The legacy of Haymarket certainly affected the IWW from its outset and there
were anarchists who were, of course, quite cordially close to the IWW .
Carlo Tresca would be a notable case in point.

But, in ultimate response to David's question -- finally!  The IWW from the
outset -- and, in the organizational sense, completely after 1908 -- saw the
workingclass and it alone as the emancipating force.

There are probably as many anarchist views on the components of emancipation
as there are anarchists.

Again, on IWW defense of the free speech rights of other radicals:   I
myself  directly saw this at a number of points in the mid-1950s in the
Seattle and Tacoma Skid Road districts. [In the West, it's always Skid
Road -- and never skid row!]  In those settings,
Wobblies and former Wobblies -- all tough and capable -- often provided
protection for SLPers, Trotskyists, and Communists in a time and setting
where right-wing thugs were rife.

I miss those old rough days where a  good fist carried  much more effective
weight than a leaflet.

In Solidarity -
Hunter Gray [Hunterbear]


Louis has stated that, "It is no accident that all the major leaders of
the IWW switched to the new CP after 1917."

Quite the reverse, actually.  The substantial majority of IWW leaders, of
whatever echelon in that essentially decentralized [and NOT anarchist]
organization,  did not convert to Communism.

Many certainly remained for many years with the IWW through continued
repression [a myriad of vicious  Western state "criminal syndicalism"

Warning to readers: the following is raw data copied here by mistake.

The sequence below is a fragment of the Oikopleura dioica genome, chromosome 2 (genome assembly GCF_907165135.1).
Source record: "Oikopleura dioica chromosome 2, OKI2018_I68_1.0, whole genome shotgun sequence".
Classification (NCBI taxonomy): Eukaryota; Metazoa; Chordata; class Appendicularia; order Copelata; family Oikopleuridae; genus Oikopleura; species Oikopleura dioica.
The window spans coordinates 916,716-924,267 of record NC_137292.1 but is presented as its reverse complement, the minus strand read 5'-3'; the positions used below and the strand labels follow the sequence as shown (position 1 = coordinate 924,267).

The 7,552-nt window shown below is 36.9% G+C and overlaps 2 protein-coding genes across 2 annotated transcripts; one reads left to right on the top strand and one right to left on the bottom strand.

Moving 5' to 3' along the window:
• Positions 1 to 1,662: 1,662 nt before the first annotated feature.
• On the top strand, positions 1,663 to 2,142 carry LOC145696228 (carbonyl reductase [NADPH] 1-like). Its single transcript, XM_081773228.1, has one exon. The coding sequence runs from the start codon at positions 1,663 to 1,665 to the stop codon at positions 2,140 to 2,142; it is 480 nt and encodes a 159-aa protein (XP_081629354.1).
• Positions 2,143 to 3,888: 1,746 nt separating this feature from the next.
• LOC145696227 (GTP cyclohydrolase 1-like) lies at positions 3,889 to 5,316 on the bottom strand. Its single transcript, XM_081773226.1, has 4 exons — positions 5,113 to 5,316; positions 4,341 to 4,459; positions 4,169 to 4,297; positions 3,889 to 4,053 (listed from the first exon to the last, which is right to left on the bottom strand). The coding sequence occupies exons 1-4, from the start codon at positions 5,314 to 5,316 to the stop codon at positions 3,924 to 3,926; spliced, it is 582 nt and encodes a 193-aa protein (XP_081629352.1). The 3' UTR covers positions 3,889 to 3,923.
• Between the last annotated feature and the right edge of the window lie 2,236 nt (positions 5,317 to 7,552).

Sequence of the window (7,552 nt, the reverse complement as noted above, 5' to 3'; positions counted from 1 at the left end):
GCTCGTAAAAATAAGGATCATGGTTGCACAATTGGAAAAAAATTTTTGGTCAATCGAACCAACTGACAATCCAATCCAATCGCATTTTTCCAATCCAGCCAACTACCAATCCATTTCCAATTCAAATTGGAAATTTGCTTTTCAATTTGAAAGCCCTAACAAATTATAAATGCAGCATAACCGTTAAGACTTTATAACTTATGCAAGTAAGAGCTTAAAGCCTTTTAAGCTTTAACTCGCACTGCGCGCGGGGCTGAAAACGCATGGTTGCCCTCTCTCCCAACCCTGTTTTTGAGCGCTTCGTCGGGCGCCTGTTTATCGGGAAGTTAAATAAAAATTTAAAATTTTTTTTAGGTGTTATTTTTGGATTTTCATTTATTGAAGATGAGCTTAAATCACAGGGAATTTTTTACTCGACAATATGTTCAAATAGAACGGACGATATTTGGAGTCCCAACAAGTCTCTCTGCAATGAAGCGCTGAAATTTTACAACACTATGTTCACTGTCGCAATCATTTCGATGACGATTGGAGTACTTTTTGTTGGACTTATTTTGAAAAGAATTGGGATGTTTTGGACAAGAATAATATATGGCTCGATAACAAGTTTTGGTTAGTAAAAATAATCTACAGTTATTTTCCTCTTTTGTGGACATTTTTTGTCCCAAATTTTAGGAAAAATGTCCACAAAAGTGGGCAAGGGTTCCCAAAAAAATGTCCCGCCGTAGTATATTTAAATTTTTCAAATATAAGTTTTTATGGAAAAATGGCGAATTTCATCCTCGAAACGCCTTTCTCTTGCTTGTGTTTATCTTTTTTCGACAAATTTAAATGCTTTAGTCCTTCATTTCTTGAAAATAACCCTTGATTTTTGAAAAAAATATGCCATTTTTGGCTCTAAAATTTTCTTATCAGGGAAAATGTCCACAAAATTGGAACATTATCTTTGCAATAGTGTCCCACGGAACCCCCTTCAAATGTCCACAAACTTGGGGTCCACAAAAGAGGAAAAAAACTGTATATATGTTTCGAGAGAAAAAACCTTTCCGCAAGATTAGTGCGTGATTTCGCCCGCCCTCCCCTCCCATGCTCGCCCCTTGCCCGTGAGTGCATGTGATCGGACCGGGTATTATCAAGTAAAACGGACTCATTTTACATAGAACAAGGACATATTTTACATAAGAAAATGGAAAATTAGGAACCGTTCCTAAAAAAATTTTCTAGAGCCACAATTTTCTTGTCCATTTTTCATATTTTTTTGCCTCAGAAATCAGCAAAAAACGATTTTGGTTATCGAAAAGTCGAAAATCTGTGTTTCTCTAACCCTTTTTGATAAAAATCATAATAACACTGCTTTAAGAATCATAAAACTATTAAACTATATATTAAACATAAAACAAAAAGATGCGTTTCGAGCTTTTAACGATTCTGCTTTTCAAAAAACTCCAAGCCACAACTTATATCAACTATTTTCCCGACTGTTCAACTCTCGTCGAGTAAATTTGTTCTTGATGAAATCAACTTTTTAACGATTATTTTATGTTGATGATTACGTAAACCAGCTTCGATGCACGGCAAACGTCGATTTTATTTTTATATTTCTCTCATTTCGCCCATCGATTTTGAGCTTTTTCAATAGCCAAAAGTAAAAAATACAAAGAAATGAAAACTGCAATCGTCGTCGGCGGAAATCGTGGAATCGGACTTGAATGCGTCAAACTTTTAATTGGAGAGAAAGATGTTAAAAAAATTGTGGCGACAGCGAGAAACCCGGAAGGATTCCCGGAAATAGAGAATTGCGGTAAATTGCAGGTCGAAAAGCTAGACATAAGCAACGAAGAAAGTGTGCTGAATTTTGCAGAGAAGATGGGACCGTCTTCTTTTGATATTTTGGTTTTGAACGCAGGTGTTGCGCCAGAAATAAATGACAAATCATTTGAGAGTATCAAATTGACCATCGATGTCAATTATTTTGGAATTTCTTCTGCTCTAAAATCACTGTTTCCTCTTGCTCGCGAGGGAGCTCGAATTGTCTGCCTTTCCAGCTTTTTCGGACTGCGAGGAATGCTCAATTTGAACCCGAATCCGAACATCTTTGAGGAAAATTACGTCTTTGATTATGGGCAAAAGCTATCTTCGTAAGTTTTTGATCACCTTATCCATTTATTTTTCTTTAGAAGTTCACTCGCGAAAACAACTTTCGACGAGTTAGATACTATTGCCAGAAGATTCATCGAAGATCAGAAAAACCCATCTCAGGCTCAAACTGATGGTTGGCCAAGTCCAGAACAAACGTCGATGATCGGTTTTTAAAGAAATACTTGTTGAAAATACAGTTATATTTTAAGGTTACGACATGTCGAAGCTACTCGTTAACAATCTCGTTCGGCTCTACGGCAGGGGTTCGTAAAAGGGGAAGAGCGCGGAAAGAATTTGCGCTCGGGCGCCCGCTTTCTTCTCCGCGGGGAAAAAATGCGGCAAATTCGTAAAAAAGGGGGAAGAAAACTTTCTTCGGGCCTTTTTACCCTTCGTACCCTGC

prosecutions through much of the '20s], heavy factionalism in 1924 [much of
it on a US East v Far West basis], a number of
significant labor struggles over the years ahead [again, mostly in the
West -- but some substantial organizing victories and struggles in Ohio as
well.]  By the '30s,  most of the old guard leadership had either become
inactive or passed away [ e.g.,Vincent St John]   or continued with the IWW
[ such as C.E. Payne, a founder of the IWW in 1905, who mentored me in 1955
when he was almost 90 and the IWW was then formally listed by the U.S.
Attorney General as "subversive"], or went with many Wobbly concepts into
the CIO industrial union movement [ e.g., Mine-Mill and International
Woodworkers of America and National Maritime Union.]

Those Wobblies who joined the emergent  and attractive Communist movement
did include some very capable individuals.  [William Z. Foster, BTW, had
left the Wobblies years before American involvement in World War I.]